Home Destroyed By Fire, Possibly Caused By Stray Dog

BENTON TOWNSHIP — Fire crews couldn’t save a home early Friday morning near Sugarloaf.

The cabin sitting more than a quarter mile into the woods burned for more than an hour while the couple living there stood by and watched.

The couple had left the cabin just about 20 minutes before the fire started. Randy and Josey Brendle went to a relative’s home to call the SPCA, trying to get help for a stray dog they had just found. When they returned, the home was in flames, and the dog was trapped.

“I just opened the door, it just pushed me right back and it was just flames and it was just thick, thick black smoke,” said Randy Brendle.

The couple from Benton Township say they had just gone up the road with their niece Chloe to call the SPCA, trying to get help for the dog they found stranded in the snow just a short time before.

“He was limping on one paw. He was, like, black and tan a little bit,” Chloe said.

The dog was inside to get warm while the cook stove was burning. What happened next the family and firefighters aren’t quite sure.

“I don’t know if it was banging up against it, if it was afraid, trying to get warm, I don’t know,” Josey said.

The family rushed to call 911 to get help.

But getting to this fire was a huge challenge.  Fire crews had to run a hose more than a quarter of a mile just to get water to fight the flames.

“Our little truck was the only thing we could get up here because the drive was so long and it was snowy and icy,” said Benton Fire Chief Ed Musser.

Crews had to stand back as the cabin became unstable, fire ripping through the walls and the roof, destroying musical instruments, Christmas presents, and angel wings for a play this weekend.

But the family says they’re still thankful

“They make more stuff every day.  Stuff is stuff.  It’s just a house and it’s just stuff in there,” Josey said.

“No one was hurt. It was a blessing from the Lord, that everything happens for a reason, and we move on,” Randy said.

Fire officials say they did not think this fire in Benton Township was suspicious.

A state police fire marshal will be investigating to see if the dog somehow caused the fire and no one is sure if the dog was able to survive.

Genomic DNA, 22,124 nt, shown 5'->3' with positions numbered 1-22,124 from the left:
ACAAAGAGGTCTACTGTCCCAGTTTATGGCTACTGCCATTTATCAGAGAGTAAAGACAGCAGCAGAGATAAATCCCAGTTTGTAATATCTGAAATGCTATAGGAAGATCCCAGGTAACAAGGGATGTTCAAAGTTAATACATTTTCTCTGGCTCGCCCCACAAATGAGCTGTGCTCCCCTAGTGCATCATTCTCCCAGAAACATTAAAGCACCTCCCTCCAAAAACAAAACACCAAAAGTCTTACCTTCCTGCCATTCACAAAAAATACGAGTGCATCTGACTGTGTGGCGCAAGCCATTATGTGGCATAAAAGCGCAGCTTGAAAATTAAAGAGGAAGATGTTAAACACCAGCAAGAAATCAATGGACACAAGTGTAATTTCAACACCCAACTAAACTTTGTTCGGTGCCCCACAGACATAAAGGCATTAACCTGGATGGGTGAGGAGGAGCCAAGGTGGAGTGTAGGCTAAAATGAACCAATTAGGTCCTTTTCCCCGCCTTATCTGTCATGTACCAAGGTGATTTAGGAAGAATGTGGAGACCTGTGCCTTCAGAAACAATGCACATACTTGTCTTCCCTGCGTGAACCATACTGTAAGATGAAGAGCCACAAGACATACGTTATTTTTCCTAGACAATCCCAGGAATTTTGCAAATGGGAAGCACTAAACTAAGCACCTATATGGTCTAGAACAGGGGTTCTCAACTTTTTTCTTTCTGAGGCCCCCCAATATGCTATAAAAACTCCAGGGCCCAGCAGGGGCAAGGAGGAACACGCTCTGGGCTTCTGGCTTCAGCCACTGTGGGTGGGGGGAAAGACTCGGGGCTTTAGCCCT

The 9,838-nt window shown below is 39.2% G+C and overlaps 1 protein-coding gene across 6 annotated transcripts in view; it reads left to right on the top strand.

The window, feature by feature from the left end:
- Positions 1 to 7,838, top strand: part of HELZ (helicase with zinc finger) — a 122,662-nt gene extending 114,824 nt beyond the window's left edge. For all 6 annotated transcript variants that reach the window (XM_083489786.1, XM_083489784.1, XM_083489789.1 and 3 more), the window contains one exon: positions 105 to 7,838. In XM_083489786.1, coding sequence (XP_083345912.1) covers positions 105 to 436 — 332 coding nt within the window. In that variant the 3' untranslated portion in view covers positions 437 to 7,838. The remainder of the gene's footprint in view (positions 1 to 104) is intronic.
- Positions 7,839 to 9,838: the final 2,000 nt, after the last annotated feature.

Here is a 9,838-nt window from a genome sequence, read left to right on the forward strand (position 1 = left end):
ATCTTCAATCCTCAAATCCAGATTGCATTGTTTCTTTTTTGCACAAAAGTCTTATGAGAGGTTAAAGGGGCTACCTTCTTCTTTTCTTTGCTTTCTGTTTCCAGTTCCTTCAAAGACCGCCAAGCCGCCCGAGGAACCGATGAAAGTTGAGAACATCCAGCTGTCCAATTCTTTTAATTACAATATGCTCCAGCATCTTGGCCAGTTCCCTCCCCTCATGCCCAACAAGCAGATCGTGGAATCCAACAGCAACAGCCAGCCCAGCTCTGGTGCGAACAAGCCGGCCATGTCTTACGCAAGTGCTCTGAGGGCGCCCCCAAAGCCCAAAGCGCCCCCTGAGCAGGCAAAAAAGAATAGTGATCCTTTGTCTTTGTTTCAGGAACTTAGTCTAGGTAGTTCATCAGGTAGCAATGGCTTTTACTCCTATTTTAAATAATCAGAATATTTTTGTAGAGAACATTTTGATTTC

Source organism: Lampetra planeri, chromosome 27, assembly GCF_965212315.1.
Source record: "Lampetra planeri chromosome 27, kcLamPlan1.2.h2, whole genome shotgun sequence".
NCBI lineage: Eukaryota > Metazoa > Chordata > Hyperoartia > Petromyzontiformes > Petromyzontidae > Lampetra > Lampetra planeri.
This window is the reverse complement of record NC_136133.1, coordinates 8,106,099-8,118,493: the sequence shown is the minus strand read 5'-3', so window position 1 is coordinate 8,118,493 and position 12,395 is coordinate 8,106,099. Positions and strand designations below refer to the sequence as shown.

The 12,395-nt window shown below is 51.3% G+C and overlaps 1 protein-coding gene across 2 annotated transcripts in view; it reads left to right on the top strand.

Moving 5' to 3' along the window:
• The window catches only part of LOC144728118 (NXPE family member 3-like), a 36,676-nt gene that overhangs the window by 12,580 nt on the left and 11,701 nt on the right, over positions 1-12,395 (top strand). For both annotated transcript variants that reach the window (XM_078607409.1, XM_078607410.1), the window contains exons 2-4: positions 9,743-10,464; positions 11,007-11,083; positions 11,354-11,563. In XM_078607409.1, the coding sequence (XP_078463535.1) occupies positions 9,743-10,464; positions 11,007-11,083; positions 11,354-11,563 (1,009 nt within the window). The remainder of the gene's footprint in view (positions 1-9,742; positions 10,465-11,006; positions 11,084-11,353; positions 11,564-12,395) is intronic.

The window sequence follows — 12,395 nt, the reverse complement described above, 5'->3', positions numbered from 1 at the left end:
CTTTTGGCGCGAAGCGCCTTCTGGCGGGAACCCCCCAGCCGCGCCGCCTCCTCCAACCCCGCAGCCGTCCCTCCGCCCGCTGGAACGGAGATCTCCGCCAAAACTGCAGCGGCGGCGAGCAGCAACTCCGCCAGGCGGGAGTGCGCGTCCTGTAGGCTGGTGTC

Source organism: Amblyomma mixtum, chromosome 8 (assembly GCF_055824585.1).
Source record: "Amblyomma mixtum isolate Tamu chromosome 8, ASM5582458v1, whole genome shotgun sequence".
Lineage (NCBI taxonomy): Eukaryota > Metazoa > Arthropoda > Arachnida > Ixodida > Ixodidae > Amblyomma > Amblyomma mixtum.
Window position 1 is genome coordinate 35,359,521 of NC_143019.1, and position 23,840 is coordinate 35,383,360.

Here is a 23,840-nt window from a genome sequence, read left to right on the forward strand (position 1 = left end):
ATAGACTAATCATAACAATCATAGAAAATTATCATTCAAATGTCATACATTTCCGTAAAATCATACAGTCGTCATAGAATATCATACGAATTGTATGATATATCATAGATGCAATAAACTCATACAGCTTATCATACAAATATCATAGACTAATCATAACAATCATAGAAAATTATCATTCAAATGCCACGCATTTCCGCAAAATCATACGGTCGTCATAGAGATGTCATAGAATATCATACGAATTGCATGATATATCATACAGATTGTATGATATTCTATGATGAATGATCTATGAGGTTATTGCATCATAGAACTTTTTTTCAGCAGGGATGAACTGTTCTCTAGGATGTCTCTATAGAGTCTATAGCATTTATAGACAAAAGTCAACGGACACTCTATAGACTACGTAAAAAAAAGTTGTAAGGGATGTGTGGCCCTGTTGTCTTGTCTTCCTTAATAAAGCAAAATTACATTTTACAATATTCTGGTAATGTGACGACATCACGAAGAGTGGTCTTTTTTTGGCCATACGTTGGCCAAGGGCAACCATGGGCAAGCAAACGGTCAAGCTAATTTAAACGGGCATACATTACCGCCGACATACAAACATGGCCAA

26 comments

  • Gary

    In an AP story dated 12/28/13, one of the occupants stated that they left the dog tied up to a coal-burning stove to stay warm & that the dog may have pulled the stove over, igniting the fire. Now imagine a dog trying to get away from a stove, pulling on the rope. How was this accomplished anyway? With a collar? If not a collar, how was the dog tied to the stove? Imagine if you will, a dog trying to get loose from a heat-emitting coal stove. Not so bright.

    • Richard Detwiler

      Rather than imagining anything, maybe press your local “news” media to write an actual account. The television reporter who grabbed bits and pieces for this “report” was apparently watching her clock more attentively than the incident and didn’t even stay at the fire long enough to watch the firefighters enter the house, remove the dog’s body, and give it to the owners who had lost it. The AP “article” got wide distribution, because of the entertainment value of the dead dog and was based on an incomplete and inaccurate “report” published in the Bloomsburg paper.

      • Richard Detwiler

        You might notice also by the lack of follow up or even attention to the comments posted here, that the “news” station that produced this piece had no more interest in this fire incident than creating a once and done sensation… certainly not the reporting or analysis of information.

  • AFINKSTER

    Did they have a Kitty Cat in there too? That may have been the trigger for the fire.

    Dog chases Kitty Cat around Cabin. Knocks over stove while frolicking about.

    Did they send in a Swat Team?

    Did the police follow the paw prints in the snow?

    Are they sure it was a Doggie and not a Coyote with a bounty on its head?

    Did they have access to a roll of Duct Tape?